Weather: The weather at Spa is among the least predictable on the calendar. Rain is almost always a factor during the weekend, and it is very tricky to forecast. Given the length and range of the circuit, one sector can be soaked even when the others are perfectly dry.

Race disruptions: Including 2021’s event, disruptions have been common in recent years. Each race has been graced with a Safety Car appearance since 2016. Virtual Safety Cars are rarer, however – only seeing use once in both 2015 and 2016.

Strategy: Increased tire-wear seen this year could push what has traditionally been a one-stop race into two-stop territory. The pitlane delta is short, and the circuit is relatively easy for overtaking, so there may be the opportunity to deviate on strategy – particularly with the advent of a well-timed Safety Car.

Unlocking the Lap

Turn One offers the immediate challenge of La Source, the setting for many infamous opening-lap collisions over the years. It’s a tricky hairpin whose exit is key to the lap. That’s because it leads into a mile-long flat-out sector all the way up to Turn Five.

The challenge of turns 10 and 11 – Pouhon – makes it hugely popular with the drivers. It’s an almost flat-out, double-apex, downhill left-hander, which is hard to get right. A new gravel trap lies beyond the existing Tarmac run-off, adding another layer of peril for the drivers.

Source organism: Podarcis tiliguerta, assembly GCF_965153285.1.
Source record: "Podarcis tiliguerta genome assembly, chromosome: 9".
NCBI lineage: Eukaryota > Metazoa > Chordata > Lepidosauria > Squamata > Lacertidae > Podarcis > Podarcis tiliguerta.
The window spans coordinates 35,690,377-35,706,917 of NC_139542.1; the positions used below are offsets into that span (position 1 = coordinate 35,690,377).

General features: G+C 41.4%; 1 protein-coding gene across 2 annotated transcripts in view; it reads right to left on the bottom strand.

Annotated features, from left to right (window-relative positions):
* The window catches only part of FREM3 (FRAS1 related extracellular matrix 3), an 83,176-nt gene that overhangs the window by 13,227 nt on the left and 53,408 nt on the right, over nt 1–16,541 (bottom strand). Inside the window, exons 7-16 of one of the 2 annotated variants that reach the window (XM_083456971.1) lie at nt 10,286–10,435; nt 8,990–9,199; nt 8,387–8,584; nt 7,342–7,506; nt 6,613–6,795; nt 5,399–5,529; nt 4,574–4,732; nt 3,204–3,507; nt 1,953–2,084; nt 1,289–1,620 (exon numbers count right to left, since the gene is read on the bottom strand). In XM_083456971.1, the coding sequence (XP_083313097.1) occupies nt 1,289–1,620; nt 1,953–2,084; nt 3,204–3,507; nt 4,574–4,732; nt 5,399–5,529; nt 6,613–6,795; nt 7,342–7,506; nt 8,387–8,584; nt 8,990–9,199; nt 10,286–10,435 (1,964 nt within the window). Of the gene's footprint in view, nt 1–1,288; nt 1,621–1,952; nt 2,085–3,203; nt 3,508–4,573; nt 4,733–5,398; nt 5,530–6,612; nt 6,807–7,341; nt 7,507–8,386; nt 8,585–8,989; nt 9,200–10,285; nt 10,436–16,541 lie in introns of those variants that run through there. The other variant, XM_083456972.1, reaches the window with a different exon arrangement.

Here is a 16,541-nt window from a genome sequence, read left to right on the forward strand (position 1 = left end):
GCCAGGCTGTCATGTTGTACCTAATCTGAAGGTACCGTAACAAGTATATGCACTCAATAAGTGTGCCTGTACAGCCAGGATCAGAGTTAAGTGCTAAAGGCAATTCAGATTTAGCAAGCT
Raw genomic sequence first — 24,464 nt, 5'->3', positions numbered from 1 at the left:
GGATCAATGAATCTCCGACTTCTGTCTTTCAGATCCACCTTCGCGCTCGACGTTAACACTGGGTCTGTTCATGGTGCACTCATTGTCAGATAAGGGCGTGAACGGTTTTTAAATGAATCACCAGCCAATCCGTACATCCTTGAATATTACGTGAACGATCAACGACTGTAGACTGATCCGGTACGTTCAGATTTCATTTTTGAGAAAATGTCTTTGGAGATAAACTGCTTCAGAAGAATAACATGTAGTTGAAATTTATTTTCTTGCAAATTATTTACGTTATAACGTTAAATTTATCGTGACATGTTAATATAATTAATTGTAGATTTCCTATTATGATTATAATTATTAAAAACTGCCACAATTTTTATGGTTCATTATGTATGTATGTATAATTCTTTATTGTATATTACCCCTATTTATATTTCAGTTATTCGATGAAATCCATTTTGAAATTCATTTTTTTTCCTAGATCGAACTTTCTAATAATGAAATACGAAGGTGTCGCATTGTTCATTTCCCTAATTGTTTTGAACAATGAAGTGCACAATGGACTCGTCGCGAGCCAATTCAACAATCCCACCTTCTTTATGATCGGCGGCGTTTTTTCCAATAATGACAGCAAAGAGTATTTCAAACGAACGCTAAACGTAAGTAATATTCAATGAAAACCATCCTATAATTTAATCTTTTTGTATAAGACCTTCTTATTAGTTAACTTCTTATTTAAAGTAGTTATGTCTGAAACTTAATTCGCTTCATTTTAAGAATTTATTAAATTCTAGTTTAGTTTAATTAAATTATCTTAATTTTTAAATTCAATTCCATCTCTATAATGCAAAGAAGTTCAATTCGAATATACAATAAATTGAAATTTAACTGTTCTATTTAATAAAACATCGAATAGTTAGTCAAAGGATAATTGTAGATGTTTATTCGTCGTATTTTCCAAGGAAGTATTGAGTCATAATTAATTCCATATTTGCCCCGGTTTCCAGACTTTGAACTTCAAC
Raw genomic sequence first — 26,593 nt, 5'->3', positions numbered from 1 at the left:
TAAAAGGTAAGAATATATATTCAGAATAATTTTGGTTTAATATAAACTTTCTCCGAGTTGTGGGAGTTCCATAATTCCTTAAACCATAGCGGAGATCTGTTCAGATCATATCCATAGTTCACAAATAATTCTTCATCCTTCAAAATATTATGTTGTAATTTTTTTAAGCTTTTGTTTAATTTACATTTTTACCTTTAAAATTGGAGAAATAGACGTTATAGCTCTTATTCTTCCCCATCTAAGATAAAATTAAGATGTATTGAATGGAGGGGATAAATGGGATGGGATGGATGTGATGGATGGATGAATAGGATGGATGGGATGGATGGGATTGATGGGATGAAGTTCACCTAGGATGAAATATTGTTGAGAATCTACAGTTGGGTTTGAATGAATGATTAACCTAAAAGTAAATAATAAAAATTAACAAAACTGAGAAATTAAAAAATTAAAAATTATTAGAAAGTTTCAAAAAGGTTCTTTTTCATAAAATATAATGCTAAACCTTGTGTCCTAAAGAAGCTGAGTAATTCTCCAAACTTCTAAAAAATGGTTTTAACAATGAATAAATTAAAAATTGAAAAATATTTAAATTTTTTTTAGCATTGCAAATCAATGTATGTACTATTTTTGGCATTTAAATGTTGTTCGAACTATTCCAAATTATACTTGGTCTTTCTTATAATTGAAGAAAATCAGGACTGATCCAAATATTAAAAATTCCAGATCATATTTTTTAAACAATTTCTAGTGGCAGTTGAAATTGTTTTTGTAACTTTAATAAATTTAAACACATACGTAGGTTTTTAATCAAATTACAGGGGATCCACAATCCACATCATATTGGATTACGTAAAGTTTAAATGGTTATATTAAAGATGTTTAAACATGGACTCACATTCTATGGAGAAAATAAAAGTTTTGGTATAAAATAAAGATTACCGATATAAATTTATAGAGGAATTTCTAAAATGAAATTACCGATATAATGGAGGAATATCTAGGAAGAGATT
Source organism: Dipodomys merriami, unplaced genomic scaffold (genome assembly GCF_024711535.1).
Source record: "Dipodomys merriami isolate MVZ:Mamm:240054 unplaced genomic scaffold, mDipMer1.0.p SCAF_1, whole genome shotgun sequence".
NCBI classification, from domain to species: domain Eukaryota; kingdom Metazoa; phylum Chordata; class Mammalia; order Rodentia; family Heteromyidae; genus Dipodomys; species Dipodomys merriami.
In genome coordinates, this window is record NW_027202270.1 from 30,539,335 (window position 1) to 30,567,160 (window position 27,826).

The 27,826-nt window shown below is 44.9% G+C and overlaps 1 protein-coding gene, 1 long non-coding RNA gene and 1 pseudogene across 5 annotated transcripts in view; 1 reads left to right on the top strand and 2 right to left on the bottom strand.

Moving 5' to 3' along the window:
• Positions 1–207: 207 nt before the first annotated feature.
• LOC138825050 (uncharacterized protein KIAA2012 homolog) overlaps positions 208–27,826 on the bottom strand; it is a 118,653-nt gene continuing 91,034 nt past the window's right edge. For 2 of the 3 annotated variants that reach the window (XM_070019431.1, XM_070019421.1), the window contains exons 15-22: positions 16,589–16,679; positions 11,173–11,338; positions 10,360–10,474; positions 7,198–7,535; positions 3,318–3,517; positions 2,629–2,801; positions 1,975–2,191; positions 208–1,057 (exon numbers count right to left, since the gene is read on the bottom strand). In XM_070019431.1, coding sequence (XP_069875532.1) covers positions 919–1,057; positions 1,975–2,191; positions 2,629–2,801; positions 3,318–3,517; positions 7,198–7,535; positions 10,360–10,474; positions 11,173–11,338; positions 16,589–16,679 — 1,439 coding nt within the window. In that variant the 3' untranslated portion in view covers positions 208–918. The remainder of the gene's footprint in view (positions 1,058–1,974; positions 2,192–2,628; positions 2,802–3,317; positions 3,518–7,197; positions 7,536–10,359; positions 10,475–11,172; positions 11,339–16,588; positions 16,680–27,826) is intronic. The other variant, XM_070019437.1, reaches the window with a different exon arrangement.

Turn 14 is another key corner that precedes a long flat-out section, this time towards the end of the lap. It’s a downhill corner, deceptively tight, where it is easy to run wide. A good exit offers the opportunity to slipstream rival drivers and set up an overtake into the chicane at the end of the lap.

Turns 13 and 14

Fact File: Belgian Grand Prix

  • Spa-Francorchamps is the longest lap distance on the F1 calendar, measuring 7.004 kilometers. It also has the lowest number of race laps, with just 44.
  • It used to be one of the biggest challenges for engine duty and time spent on full throttle, but with the new regulations and new tracks joining, it has fallen down the list. It still remains in the top five, though.
  • Despite several long, flat-out sections, Spa is middle of the pack when it comes to fuel consumption, as constant stop/start is what uses the most fuel – so tracks such as Montreal and Monaco are higher on fuel consumption, compared to Spa and Monza.
  • Tyre duty and wear are some of the highest of the season at Spa, with high averages across all four corners of the car.
  • The long lap distance at Spa brings with it a few unique challenges. For example, if a car gets damaged early in the lap, more time is lost getting back, and the weather is very changeable so conditions can vary massively from corner to corner. And it means the lap takes longer to complete; therefore you can’t fit as many laps into practice and qualifying run plans to test different setup configurations.
  • From the exit of La Source to the braking zone for Les Combes, the drivers have their foot firmly on the throttle for around 23 seconds (and 1,875 meters) of track layout.
  • Because of this flat-out section, the exit of La Source is incredibly important, as it leads down the long straight to Eau Rouge and Raidillon.
  • There’s a difference of around 100 meters between the highest (Les Combes, Turn 7) and the lowest point (Stavelot, Turn 15) on the track, the highest elevation change of the season.